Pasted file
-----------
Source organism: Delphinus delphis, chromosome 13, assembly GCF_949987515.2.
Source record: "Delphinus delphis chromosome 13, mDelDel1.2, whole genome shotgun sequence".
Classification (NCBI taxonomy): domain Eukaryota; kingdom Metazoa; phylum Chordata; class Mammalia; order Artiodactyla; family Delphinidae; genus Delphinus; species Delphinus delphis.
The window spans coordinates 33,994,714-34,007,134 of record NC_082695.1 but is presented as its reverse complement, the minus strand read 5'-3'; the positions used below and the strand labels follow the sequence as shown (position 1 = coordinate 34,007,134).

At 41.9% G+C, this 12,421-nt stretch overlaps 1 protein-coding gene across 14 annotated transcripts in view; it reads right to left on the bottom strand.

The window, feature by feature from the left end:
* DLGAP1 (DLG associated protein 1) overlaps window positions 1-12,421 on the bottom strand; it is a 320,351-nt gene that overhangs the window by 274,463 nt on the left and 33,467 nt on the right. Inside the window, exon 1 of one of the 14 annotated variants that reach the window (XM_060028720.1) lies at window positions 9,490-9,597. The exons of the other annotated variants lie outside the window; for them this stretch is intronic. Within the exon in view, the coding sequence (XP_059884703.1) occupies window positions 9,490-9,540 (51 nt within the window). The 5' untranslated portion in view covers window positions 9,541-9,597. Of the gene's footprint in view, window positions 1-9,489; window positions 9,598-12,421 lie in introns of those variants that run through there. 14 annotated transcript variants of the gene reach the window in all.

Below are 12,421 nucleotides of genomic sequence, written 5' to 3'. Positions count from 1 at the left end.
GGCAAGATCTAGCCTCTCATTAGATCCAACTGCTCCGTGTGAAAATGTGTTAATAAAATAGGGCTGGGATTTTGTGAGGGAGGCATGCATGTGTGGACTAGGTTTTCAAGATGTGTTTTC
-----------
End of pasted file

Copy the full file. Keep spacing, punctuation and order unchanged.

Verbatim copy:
Source organism: Delphinus delphis, chromosome 13, assembly GCF_949987515.2.
Source record: "Delphinus delphis chromosome 13, mDelDel1.2, whole genome shotgun sequence".
Classification (NCBI taxonomy): domain Eukaryota; kingdom Metazoa; phylum Chordata; class Mammalia; order Artiodactyla; family Delphinidae; genus Delphinus; species Delphinus delphis.
The window spans coordinates 33,994,714-34,007,134 of record NC_082695.1 but is presented as its reverse complement, the minus strand read 5'-3'; the positions used below and the strand labels follow the sequence as shown (position 1 = coordinate 34,007,134).

At 41.9% G+C, this 12,421-nt stretch overlaps 1 protein-coding gene across 14 annotated transcripts in view; it reads right to left on the bottom strand.

The window, feature by feature from the left end:
* DLGAP1 (DLG associated protein 1) overlaps window positions 1-12,421 on the bottom strand; it is a 320,351-nt gene that overhangs the window by 274,463 nt on the left and 33,467 nt on the right. Inside the window, exon 1 of one of the 14 annotated variants that reach the window (XM_060028720.1) lies at window positions 9,490-9,597. The exons of the other annotated variants lie outside the window; for them this stretch is intronic. Within the exon in view, the coding sequence (XP_059884703.1) occupies window positions 9,490-9,540 (51 nt within the window). The 5' untranslated portion in view covers window positions 9,541-9,597. Of the gene's footprint in view, window positions 1-9,489; window positions 9,598-12,421 lie in introns of those variants that run through there. 14 annotated transcript variants of the gene reach the window in all.

Below are 12,421 nucleotides of genomic sequence, written 5' to 3'. Positions count from 1 at the left end.
GGCAAGATCTAGCCTCTCATTAGATCCAACTGCTCCGTGTGAAAATGTGTTAATAAAATAGGGCTGGGATTTTGTGAGGGAGGCATGCATGTGTGGACTAGGTTTTCAAGATGTGTTTTC